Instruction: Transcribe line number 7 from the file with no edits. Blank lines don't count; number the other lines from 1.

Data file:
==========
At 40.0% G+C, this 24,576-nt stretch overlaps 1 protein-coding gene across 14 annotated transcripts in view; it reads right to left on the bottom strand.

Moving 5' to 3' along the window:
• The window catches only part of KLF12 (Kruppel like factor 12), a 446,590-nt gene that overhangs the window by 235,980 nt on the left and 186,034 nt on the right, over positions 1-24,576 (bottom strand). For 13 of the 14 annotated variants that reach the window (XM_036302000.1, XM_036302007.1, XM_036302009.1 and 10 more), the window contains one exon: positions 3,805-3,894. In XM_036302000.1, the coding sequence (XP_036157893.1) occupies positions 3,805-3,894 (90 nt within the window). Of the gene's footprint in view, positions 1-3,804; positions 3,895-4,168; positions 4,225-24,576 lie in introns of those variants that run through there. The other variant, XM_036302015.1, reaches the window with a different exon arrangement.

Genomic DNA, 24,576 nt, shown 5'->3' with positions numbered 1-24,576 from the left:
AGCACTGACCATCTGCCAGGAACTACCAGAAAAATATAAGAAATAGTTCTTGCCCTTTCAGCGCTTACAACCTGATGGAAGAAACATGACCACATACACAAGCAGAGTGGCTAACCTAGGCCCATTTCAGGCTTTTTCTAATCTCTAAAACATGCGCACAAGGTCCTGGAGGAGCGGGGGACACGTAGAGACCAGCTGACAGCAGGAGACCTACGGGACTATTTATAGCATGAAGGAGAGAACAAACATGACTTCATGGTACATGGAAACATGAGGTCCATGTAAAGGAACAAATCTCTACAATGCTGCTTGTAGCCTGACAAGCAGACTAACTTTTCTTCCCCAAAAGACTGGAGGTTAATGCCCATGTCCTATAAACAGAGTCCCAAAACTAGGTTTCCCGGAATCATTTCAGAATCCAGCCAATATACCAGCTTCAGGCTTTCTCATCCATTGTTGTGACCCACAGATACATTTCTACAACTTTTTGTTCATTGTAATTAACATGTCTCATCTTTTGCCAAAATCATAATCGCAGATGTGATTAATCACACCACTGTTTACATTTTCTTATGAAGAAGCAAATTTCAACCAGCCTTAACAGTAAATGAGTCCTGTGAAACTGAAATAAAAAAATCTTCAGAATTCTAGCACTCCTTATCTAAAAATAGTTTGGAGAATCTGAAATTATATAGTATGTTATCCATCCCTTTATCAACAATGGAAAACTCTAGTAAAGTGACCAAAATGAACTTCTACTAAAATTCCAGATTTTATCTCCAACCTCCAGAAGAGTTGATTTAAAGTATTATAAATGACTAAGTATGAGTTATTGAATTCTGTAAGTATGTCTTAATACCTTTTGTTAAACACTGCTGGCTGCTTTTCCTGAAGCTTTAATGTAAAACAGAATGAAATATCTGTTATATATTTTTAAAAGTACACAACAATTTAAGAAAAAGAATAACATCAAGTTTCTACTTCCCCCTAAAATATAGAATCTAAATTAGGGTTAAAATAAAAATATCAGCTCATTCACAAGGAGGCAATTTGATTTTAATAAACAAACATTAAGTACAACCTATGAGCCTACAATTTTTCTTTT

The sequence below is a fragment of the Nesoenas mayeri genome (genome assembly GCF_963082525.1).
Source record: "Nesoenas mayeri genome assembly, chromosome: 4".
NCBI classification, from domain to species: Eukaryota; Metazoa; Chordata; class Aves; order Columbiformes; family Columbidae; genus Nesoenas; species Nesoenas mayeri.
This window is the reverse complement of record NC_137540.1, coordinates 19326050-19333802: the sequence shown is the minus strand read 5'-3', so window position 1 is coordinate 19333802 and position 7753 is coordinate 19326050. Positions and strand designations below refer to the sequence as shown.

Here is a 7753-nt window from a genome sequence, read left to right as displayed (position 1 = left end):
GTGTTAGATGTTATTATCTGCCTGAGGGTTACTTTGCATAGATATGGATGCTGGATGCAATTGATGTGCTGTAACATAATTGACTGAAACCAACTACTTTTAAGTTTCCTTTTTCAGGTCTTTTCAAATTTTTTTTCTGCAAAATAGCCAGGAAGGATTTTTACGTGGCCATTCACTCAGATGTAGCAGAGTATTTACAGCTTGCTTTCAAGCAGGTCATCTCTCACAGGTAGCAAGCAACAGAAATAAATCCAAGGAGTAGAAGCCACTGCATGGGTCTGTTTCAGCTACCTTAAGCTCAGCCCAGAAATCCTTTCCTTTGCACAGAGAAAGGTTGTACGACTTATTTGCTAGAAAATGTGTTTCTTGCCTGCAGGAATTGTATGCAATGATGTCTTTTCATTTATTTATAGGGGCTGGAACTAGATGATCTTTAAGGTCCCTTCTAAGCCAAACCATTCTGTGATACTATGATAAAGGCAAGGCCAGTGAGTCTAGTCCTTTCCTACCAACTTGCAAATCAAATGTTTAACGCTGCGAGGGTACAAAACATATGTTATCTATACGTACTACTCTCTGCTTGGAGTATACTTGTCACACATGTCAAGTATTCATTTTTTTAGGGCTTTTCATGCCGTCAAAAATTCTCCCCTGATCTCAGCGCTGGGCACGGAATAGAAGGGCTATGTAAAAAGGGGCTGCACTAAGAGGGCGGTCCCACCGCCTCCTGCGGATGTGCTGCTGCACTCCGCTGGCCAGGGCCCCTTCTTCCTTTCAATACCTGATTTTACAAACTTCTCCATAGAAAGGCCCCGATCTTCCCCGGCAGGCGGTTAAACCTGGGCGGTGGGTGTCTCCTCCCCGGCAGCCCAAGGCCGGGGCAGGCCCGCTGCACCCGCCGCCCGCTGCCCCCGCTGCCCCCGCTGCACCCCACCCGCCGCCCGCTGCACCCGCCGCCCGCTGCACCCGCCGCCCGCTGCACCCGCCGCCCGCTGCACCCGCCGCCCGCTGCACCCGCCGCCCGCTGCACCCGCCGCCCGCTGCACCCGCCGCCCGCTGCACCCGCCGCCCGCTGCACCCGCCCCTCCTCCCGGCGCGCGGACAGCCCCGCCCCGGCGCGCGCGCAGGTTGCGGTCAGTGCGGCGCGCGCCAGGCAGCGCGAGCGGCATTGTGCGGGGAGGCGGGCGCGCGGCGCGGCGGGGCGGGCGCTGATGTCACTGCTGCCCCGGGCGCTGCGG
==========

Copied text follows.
Source record: "Nesoenas mayeri genome assembly, chromosome: 4".